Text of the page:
Rosanes taught at Breslau for the rest of his life. He became an extraordinary professor in 1873, a full professor in 1876, and was given the title 'Geheime Regierungsrat' in 1897. He was elected rector of the university during the years 19034. He married Emilie Rawitscher in 1876, the year in which he became a full professor.
Rosanes wrote on many aspects of algebraic geometry and invariant theory (particularly between 1870 and 1890) which were in fashion at that time. His papers include the joint paper with Pasch we mentioned above Das einem Kegelschnitt Umschriebene und einem Andern Eingeschriebene Polygon which was published in Crelle's Journal in 1865. We also mention Über Dreiecke in Perspectiver Lage (1870); Über Systeme von Kegelschnitten (1873); Über Ein Princip der Zuordnung Algebraischer Formen (1873); Über linearabhängige Punktsysteme (1879); and (with Ferdinand Rudio) Zur Theorie der Flächen deren Krümmungsmittelpunktsflächen confocale Flächen zweiten Grades sind (1883). Let us mention a particularly important result, namely giving conditions for a form to be expressed as a powersum of other forms. He also wrote a series of papers on linearly dependent point systems in a plane and in space. However, his research activity diminished as he grew older and he produced little of importance in the later part of his career.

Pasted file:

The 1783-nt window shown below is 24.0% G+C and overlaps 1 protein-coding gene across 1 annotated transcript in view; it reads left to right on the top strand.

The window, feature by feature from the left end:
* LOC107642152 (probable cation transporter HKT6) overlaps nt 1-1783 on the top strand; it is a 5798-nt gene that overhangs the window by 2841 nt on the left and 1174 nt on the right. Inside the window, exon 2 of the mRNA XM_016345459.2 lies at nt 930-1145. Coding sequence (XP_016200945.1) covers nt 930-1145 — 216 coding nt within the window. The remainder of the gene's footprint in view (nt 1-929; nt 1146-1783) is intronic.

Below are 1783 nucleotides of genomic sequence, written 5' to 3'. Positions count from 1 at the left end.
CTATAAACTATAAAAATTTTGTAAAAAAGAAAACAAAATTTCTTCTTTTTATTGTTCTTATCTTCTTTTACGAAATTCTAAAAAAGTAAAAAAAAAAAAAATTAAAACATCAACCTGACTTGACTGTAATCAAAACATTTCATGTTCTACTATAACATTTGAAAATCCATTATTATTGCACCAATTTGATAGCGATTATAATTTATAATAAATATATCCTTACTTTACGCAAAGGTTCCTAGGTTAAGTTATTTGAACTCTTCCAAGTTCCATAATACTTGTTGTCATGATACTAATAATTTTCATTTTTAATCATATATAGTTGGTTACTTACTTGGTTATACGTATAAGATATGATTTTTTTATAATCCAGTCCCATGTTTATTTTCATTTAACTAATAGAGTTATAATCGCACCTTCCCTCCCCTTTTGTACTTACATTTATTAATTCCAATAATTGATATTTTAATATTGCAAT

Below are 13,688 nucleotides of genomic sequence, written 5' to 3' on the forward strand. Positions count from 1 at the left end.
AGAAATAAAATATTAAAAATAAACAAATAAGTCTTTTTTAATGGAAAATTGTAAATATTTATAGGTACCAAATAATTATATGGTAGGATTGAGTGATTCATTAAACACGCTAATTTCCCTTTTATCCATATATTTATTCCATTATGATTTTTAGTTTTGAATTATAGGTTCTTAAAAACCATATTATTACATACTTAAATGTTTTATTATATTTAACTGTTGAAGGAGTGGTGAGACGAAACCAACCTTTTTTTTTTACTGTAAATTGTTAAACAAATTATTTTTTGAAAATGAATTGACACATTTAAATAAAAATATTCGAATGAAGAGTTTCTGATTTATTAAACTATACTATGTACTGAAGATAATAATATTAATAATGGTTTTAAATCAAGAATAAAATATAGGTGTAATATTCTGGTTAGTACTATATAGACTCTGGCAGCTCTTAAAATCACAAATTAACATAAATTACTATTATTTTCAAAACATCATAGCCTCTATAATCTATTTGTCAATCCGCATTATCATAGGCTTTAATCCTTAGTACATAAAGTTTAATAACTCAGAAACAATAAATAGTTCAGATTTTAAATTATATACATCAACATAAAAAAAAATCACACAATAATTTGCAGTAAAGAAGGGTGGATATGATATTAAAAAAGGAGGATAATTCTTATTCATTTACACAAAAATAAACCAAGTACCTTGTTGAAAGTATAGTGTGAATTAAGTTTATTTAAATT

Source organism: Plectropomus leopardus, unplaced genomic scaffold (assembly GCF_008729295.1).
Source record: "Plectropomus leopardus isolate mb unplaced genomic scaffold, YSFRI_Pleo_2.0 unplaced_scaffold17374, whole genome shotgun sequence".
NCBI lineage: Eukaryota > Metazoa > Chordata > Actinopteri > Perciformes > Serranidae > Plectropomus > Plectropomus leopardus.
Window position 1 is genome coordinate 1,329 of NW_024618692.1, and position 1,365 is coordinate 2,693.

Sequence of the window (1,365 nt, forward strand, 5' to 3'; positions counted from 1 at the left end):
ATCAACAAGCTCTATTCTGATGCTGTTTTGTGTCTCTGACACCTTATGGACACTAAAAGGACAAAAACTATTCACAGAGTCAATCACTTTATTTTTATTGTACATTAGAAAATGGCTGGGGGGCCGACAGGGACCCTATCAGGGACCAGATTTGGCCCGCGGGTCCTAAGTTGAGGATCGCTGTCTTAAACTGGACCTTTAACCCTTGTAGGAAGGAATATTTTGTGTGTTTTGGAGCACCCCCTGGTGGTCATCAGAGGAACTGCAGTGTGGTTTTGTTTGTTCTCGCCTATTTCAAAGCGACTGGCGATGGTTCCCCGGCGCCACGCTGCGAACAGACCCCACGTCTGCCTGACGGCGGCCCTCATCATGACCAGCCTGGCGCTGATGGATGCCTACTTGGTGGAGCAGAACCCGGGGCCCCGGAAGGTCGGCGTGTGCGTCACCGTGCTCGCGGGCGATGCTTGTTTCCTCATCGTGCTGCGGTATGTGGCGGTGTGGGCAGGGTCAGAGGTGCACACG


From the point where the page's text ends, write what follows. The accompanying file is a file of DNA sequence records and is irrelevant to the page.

Max Born attended Rosanes' course on linear algebra, which introduced him to matrix theory, in the first years of the 20^{th} century. He later said these lectures were particularly important in his development as a mathematician and led him to one of his greatest ideas namely the realisation that Heisenberg's quantum mechanics was represented by matrices. Not everyone was an enthusiastic as Born, however, for Rosanes had a mixed reputation as a lecturer. He was considered a good teacher but seemed to lack some basic skills in lecturing techniques. Richard Courant, for example, described Rosanes' lecturing as follows:
... he scribbled equations which his students never quite saw because as he wrote he hid them with his body and as he moved along he rubbed them out with his sponge.
Rosanes' rectorial address, however, everyone agreed was inspirational. In this address he said that the estrangement of mathematics and physics, which had been going on for several decades, was past and an epoch of closer union had begun. The address was published in 1904. He also acted as thesis advisor to a number of outstanding students including Ernst Steinitz, who was awarded his doctorate in 1894, and Otto Toeplitz, who was awarded his doctorate in 1905.
Perhaps Rosanes' main interest outside mathematics was chess. He was able to beat even one of the leading players of his time Adolf Anderssen which he did in Breslau in 1862 (although he lost to him in the following year). He wrote an excellent chess book Theorie und Praxis des Schachspiels. He retired in 1911 but continued to live in Breslau for the rest of his life.
Article by: J J O'Connor and E F Robertson